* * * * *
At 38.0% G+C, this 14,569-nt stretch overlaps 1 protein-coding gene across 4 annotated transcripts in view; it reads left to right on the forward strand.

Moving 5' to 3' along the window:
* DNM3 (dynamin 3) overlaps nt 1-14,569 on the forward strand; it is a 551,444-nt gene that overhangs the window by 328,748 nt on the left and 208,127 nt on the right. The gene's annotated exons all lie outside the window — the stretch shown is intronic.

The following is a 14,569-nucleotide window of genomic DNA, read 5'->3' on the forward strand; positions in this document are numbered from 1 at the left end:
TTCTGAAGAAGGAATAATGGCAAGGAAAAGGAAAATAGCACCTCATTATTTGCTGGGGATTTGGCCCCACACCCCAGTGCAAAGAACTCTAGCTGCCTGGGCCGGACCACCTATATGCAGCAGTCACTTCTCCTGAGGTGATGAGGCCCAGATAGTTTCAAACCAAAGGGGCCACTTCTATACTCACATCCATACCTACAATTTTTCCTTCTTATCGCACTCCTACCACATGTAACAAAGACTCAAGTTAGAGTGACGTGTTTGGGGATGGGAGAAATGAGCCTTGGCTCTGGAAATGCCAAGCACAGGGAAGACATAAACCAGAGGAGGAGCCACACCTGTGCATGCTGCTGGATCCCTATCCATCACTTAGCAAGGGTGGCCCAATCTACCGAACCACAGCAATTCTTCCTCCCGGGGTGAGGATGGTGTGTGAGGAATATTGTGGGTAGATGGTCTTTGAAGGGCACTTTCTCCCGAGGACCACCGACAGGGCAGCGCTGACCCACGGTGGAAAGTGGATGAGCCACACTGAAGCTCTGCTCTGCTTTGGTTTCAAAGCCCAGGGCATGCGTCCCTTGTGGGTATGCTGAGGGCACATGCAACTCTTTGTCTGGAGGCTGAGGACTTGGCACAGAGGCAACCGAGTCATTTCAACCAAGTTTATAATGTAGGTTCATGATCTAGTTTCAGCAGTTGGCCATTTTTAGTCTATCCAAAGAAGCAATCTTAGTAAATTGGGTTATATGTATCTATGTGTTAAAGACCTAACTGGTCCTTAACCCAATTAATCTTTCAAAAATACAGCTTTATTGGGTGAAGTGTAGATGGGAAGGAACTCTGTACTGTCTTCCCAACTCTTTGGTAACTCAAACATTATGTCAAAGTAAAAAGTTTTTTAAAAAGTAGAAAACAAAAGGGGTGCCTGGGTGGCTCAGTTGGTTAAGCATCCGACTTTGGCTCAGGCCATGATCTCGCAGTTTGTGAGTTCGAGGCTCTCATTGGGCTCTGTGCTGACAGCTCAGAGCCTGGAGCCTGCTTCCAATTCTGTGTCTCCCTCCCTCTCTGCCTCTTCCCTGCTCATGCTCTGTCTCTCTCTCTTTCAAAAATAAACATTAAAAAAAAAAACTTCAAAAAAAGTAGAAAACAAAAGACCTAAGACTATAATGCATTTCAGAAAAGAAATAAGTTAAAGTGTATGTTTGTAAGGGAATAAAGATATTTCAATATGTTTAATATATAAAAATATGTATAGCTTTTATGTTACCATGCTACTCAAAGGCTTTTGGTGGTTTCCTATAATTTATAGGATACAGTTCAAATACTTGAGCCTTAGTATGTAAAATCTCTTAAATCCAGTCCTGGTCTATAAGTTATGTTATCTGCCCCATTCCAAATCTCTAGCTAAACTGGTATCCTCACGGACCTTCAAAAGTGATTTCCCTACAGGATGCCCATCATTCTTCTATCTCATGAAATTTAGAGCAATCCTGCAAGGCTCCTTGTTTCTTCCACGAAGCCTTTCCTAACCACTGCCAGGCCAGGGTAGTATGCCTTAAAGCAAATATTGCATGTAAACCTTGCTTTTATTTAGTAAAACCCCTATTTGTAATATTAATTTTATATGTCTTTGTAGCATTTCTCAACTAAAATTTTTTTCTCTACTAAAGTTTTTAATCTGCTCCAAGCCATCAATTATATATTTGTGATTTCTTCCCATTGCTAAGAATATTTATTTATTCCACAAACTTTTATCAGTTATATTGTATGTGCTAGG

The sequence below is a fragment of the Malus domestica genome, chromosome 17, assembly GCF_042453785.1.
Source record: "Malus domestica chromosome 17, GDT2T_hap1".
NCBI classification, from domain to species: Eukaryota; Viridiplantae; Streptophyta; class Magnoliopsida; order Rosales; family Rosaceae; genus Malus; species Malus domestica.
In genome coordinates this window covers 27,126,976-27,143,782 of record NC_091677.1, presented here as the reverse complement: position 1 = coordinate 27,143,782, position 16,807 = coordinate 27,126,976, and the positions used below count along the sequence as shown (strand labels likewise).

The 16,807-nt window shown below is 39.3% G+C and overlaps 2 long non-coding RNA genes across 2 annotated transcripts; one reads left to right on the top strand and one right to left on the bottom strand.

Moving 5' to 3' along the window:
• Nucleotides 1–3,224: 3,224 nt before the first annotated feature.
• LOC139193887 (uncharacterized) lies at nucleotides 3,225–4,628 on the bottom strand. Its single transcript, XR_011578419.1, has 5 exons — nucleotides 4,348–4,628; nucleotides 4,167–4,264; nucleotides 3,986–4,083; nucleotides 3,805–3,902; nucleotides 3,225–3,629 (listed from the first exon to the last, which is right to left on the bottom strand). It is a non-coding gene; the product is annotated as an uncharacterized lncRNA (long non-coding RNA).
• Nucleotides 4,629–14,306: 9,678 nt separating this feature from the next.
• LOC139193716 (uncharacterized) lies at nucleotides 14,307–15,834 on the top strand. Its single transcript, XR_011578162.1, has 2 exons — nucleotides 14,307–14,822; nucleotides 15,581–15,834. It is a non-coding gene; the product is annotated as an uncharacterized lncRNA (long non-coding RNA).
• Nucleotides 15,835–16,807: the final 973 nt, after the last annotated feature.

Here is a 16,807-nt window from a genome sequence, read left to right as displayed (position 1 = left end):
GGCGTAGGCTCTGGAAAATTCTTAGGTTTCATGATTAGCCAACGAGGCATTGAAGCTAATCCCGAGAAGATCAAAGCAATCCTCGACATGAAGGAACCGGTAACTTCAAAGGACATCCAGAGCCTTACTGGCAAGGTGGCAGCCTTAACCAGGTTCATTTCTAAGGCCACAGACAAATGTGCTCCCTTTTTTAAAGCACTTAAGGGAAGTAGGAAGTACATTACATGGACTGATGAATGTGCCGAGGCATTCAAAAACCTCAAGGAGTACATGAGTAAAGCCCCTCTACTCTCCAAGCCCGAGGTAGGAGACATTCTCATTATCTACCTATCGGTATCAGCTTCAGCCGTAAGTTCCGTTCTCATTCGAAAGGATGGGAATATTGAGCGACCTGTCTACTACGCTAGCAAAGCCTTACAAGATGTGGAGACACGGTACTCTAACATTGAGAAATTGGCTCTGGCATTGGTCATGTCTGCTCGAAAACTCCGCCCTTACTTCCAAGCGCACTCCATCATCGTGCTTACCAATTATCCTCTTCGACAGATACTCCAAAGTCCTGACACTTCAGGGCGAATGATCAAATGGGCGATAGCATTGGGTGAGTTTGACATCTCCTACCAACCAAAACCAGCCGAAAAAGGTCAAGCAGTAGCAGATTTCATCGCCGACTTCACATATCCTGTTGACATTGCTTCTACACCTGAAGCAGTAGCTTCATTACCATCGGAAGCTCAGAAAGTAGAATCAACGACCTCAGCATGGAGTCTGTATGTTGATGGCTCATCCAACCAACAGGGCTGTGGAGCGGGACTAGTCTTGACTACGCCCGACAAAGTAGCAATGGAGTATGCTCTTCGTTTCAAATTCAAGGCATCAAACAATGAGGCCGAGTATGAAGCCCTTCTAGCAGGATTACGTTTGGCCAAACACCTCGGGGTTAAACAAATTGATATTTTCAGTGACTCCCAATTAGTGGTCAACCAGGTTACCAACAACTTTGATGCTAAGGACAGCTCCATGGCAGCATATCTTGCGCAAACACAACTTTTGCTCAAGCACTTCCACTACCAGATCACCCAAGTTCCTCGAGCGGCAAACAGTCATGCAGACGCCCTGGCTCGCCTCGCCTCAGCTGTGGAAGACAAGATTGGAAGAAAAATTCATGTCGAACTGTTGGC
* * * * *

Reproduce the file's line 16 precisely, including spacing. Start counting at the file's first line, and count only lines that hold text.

• Nucleotides 15,835–16,807: the final 973 nt, after the last annotated feature.